An overhaul of the district’s career education programs seeks to make classes more challenging and put career-track students on the path to higher ed, but many schools have lost programs, and fewer students are participating overall.
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I think this is good if it makes it more difficult for people to become teachers as there are so many mediocre teachers already. It is my hope this will inhibit them. Though it might just be more...
that any program that requires just a few days of training isn't all that. IB is this decade's "New Math."
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In the News: Data show truancy, crime link
Using state prison data, the Tribune calculated figures that it says serve as a grim reminder that absence from school in the early grades is often the first warning of criminal misconduct that can destroy young lives as well as burden society with the costs of street violence, welfare and prison.
10 QUESTIONS FOR CPS: Former education blogger Seth Lavin posed 10 questions to Chicago Public Schools officials about the school closing plan, asking "What data exist that shows closing underperforming schools results in academic gains for students?" Lavin shared his answers with Tribune columnist Eric Zorn.
DATA + EMOTIONS: School communities across the city are pulling out all the stops to make their case as the district prepares to make a final decision, due by the end of March, on what schools will be shuttered. Parents, teachers and community leaders are bringing healthy amounts of data and emotion to the meetings in their effort to convince district officials which schools should stay open. (Tribune)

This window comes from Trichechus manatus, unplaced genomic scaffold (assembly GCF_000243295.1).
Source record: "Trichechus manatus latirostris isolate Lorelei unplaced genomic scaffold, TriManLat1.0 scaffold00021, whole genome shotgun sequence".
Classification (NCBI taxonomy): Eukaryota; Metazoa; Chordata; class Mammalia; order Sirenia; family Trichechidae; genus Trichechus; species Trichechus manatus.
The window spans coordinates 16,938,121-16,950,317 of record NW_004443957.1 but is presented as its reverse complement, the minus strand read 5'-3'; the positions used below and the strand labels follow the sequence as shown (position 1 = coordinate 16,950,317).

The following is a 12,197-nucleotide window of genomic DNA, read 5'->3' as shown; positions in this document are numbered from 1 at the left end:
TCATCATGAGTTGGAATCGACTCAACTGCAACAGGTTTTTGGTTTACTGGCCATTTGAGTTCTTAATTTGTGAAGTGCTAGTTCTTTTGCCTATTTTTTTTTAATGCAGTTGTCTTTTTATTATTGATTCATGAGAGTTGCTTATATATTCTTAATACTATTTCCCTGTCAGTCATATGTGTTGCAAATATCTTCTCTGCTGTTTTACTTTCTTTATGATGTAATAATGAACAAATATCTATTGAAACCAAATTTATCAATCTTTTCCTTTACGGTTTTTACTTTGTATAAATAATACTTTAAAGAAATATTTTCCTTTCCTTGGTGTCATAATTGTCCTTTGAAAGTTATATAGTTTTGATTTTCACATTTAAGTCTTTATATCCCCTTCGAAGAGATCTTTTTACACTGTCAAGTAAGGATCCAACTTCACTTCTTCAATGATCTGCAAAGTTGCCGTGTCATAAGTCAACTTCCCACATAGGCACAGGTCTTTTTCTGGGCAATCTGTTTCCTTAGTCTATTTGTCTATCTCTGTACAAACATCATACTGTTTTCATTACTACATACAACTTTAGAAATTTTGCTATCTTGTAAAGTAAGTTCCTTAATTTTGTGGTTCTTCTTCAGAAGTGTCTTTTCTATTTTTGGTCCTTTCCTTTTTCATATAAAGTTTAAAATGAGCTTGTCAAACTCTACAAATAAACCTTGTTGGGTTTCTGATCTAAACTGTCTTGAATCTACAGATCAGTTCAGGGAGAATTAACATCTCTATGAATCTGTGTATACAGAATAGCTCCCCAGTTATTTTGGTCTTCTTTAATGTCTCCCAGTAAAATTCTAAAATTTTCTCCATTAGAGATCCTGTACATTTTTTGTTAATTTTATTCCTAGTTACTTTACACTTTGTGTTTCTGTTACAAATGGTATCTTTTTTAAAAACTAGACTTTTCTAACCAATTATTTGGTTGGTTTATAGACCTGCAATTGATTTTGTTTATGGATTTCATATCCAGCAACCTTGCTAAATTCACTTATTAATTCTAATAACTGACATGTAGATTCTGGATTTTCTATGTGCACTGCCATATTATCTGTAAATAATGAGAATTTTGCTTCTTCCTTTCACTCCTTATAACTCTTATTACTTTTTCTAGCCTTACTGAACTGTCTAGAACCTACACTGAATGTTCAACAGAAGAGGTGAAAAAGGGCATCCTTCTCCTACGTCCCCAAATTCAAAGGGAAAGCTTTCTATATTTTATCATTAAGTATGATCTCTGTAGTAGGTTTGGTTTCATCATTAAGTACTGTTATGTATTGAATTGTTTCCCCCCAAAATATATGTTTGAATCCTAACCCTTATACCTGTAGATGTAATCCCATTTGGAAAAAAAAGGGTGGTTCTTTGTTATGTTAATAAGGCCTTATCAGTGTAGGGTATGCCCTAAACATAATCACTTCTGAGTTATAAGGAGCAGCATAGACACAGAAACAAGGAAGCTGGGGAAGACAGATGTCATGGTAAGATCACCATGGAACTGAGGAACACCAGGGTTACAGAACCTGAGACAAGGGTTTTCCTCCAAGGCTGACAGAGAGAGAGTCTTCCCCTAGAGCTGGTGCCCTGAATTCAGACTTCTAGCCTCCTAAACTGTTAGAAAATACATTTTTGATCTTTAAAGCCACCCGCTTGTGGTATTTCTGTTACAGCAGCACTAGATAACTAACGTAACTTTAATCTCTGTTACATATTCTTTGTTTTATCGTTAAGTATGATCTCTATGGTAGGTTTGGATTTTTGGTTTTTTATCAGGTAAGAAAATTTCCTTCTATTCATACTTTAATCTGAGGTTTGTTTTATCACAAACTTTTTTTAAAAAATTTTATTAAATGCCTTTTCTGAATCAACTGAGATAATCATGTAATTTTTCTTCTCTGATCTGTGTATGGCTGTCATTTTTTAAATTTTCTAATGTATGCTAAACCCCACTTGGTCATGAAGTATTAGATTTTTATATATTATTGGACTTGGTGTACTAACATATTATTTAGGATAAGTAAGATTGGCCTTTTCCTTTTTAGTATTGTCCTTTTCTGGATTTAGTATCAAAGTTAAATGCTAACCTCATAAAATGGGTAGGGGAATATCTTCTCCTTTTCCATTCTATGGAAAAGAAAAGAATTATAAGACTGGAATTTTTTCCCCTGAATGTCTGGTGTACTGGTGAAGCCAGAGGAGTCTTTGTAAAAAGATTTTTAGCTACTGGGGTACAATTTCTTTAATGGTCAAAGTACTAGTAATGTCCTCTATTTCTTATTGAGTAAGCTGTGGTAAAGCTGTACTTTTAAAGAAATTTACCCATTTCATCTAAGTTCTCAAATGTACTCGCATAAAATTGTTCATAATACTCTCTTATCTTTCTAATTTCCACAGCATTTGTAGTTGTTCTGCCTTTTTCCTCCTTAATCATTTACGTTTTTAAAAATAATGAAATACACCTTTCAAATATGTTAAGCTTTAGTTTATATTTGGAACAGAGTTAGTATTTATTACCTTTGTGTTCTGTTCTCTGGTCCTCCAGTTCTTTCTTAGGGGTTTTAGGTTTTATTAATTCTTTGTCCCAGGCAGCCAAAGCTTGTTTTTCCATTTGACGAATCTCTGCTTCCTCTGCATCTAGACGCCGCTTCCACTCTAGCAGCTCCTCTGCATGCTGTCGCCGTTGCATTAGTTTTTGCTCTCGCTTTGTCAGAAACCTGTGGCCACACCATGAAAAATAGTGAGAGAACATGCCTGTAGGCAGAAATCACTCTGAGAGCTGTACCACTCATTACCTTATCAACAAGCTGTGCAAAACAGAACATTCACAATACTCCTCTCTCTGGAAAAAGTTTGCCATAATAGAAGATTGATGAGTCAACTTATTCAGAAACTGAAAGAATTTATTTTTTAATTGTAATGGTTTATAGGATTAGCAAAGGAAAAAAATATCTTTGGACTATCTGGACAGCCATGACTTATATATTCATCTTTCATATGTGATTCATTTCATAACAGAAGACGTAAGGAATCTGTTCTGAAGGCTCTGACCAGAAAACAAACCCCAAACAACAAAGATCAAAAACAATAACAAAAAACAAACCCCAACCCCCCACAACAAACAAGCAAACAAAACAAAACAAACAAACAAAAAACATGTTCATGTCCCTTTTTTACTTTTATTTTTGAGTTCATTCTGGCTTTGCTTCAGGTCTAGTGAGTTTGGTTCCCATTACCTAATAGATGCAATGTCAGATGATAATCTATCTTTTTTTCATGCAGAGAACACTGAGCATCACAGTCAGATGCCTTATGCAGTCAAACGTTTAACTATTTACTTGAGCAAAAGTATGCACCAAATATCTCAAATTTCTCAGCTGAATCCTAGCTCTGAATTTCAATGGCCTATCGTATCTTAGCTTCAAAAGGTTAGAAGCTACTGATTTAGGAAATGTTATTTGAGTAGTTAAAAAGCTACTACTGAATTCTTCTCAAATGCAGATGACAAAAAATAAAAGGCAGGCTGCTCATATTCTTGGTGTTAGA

NAVY BACKS STEM: The U.S. Department of the Navy on Friday disclosed plans to make a five-year, $2 million investment in students at Chicago’s Rickover Naval Academy and at five schools specializing in science, technology, engineering and math — known as STEM. (Sun-Times)
PRESCHOOL SPENDING LAG: In 2011, Illinois ranked tops in the nation for its attention to 3-year-olds. But in the decade between 2002 and 2011, it cut its per-child preschool spending from $4,394 to $3,449, less than the national $4,151 per child average. (Sun-Times)
VIOLENCE RECOVERY: The U.S. Department of Education's Office of Safe and Healthy Students has awarded Chicago Public Schools an Immediate Project School Emergency Response to Violence grant totaling nearly $50,000. The grant will provide assistance for recovery efforts following 35 shootings this past year at four high schools in the Greater Englewood community. (Campus Safety)
IN THE NATION
CHARTER CONFLICT: Michele Pastorello, the executive chef for the LEAP Academy University Charter School in Camden, N.J., will make $95,000 this school year—a $24,000 raise from last year. His contract is drawing scrutiny because he's the live-in boyfriend of the founder and board chair of the charter school, Gloria Bonilla-Santiago. (Philadelphia Inquirer)
BUS DRIVERS BACK TO WORK: The main union for New York City’s school bus drivers ended its monthlong strike Friday, handing a victory to the Bloomberg administration, which had refused to give in to the union’s demands for job protections. (The New York Times)